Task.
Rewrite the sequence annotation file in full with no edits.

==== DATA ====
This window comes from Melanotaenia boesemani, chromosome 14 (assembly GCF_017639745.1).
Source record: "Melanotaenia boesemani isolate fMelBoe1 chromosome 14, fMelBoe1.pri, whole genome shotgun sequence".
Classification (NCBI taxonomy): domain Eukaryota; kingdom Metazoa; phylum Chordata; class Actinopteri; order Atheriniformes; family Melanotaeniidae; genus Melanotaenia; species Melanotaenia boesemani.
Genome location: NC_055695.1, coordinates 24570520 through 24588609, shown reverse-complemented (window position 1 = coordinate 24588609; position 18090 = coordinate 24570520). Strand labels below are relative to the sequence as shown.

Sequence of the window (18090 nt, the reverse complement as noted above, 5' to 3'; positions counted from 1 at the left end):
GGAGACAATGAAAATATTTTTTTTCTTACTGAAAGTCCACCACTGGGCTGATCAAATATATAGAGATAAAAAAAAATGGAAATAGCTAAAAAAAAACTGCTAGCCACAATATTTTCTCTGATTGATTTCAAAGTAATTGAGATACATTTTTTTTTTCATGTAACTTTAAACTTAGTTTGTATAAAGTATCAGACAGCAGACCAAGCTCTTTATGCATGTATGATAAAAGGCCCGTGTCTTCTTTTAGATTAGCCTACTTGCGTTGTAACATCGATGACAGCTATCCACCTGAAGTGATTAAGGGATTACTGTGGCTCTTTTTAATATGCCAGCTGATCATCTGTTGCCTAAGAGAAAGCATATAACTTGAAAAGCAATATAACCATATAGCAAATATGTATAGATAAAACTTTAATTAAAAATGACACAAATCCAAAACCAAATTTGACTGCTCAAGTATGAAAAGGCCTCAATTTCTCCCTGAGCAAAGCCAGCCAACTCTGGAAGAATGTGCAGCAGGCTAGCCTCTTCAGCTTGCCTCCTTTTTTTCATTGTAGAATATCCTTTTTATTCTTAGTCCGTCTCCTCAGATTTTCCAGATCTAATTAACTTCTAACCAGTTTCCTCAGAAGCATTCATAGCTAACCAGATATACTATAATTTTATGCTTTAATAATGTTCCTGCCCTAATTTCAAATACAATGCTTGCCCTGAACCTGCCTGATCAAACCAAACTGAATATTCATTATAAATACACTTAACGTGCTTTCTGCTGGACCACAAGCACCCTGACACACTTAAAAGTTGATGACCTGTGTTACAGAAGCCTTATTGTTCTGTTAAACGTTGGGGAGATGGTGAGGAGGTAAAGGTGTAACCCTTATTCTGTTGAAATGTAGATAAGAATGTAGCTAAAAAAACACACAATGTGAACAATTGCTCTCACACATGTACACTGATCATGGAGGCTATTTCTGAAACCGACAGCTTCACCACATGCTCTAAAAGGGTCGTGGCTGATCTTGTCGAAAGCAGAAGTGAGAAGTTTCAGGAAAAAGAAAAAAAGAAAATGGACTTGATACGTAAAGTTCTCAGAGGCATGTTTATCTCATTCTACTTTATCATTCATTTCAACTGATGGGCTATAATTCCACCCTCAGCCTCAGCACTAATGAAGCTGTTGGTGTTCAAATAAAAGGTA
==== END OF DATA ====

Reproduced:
This window comes from Melanotaenia boesemani, chromosome 14 (assembly GCF_017639745.1).
Source record: "Melanotaenia boesemani isolate fMelBoe1 chromosome 14, fMelBoe1.pri, whole genome shotgun sequence".
Classification (NCBI taxonomy): domain Eukaryota; kingdom Metazoa; phylum Chordata; class Actinopteri; order Atheriniformes; family Melanotaeniidae; genus Melanotaenia; species Melanotaenia boesemani.
Genome location: NC_055695.1, coordinates 24570520 through 24588609, shown reverse-complemented (window position 1 = coordinate 24588609; position 18090 = coordinate 24570520). Strand labels below are relative to the sequence as shown.

Sequence of the window (18090 nt, the reverse complement as noted above, 5' to 3'; positions counted from 1 at the left end):
GGAGACAATGAAAATATTTTTTTTCTTACTGAAAGTCCACCACTGGGCTGATCAAATATATAGAGATAAAAAAAAATGGAAATAGCTAAAAAAAAACTGCTAGCCACAATATTTTCTCTGATTGATTTCAAAGTAATTGAGATACATTTTTTTTTTCATGTAACTTTAAACTTAGTTTGTATAAAGTATCAGACAGCAGACCAAGCTCTTTATGCATGTATGATAAAAGGCCCGTGTCTTCTTTTAGATTAGCCTACTTGCGTTGTAACATCGATGACAGCTATCCACCTGAAGTGATTAAGGGATTACTGTGGCTCTTTTTAATATGCCAGCTGATCATCTGTTGCCTAAGAGAAAGCATATAACTTGAAAAGCAATATAACCATATAGCAAATATGTATAGATAAAACTTTAATTAAAAATGACACAAATCCAAAACCAAATTTGACTGCTCAAGTATGAAAAGGCCTCAATTTCTCCCTGAGCAAAGCCAGCCAACTCTGGAAGAATGTGCAGCAGGCTAGCCTCTTCAGCTTGCCTCCTTTTTTTCATTGTAGAATATCCTTTTTATTCTTAGTCCGTCTCCTCAGATTTTCCAGATCTAATTAACTTCTAACCAGTTTCCTCAGAAGCATTCATAGCTAACCAGATATACTATAATTTTATGCTTTAATAATGTTCCTGCCCTAATTTCAAATACAATGCTTGCCCTGAACCTGCCTGATCAAACCAAACTGAATATTCATTATAAATACACTTAACGTGCTTTCTGCTGGACCACAAGCACCCTGACACACTTAAAAGTTGATGACCTGTGTTACAGAAGCCTTATTGTTCTGTTAAACGTTGGGGAGATGGTGAGGAGGTAAAGGTGTAACCCTTATTCTGTTGAAATGTAGATAAGAATGTAGCTAAAAAAACACACAATGTGAACAATTGCTCTCACACATGTACACTGATCATGGAGGCTATTTCTGAAACCGACAGCTTCACCACATGCTCTAAAAGGGTCGTGGCTGATCTTGTCGAAAGCAGAAGTGAGAAGTTTCAGGAAAAAGAAAAAAAGAAAATGGACTTGATACGTAAAGTTCTCAGAGGCATGTTTATCTCATTCTACTTTATCATTCATTTCAACTGATGGGCTATAATTCCACCCTCAGCCTCAGCACTAATGAAGCTGTTGGTGTTCAAATAAAAGGTA